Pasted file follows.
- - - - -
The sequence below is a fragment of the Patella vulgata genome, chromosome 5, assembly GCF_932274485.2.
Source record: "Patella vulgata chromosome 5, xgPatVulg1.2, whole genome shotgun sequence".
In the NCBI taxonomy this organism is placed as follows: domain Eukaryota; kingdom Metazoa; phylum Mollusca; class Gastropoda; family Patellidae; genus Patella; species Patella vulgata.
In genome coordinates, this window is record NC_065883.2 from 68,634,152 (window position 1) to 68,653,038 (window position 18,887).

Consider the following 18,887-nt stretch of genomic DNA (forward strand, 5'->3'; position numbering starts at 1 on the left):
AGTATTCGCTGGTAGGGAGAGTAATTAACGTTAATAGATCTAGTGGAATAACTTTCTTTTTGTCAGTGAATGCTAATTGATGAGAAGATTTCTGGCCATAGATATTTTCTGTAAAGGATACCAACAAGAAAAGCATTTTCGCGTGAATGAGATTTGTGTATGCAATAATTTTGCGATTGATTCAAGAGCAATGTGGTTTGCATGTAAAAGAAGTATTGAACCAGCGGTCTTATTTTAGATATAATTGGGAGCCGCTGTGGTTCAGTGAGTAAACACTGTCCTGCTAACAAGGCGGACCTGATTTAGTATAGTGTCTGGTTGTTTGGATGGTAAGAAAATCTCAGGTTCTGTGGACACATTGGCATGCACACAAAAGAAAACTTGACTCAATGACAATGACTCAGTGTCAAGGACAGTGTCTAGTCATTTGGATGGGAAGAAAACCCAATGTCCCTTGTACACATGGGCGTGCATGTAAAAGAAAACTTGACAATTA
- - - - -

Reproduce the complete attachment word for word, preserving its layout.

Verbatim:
The sequence below is a fragment of the Patella vulgata genome, chromosome 5, assembly GCF_932274485.2.
Source record: "Patella vulgata chromosome 5, xgPatVulg1.2, whole genome shotgun sequence".
In the NCBI taxonomy this organism is placed as follows: domain Eukaryota; kingdom Metazoa; phylum Mollusca; class Gastropoda; family Patellidae; genus Patella; species Patella vulgata.
In genome coordinates, this window is record NC_065883.2 from 68,634,152 (window position 1) to 68,653,038 (window position 18,887).

Consider the following 18,887-nt stretch of genomic DNA (forward strand, 5'->3'; position numbering starts at 1 on the left):
AGTATTCGCTGGTAGGGAGAGTAATTAACGTTAATAGATCTAGTGGAATAACTTTCTTTTTGTCAGTGAATGCTAATTGATGAGAAGATTTCTGGCCATAGATATTTTCTGTAAAGGATACCAACAAGAAAAGCATTTTCGCGTGAATGAGATTTGTGTATGCAATAATTTTGCGATTGATTCAAGAGCAATGTGGTTTGCATGTAAAAGAAGTATTGAACCAGCGGTCTTATTTTAGATATAATTGGGAGCCGCTGTGGTTCAGTGAGTAAACACTGTCCTGCTAACAAGGCGGACCTGATTTAGTATAGTGTCTGGTTGTTTGGATGGTAAGAAAATCTCAGGTTCTGTGGACACATTGGCATGCACACAAAAGAAAACTTGACTCAATGACAATGACTCAGTGTCAAGGACAGTGTCTAGTCATTTGGATGGGAAGAAAACCCAATGTCCCTTGTACACATGGGCGTGCATGTAAAAGAAAACTTGACAATTA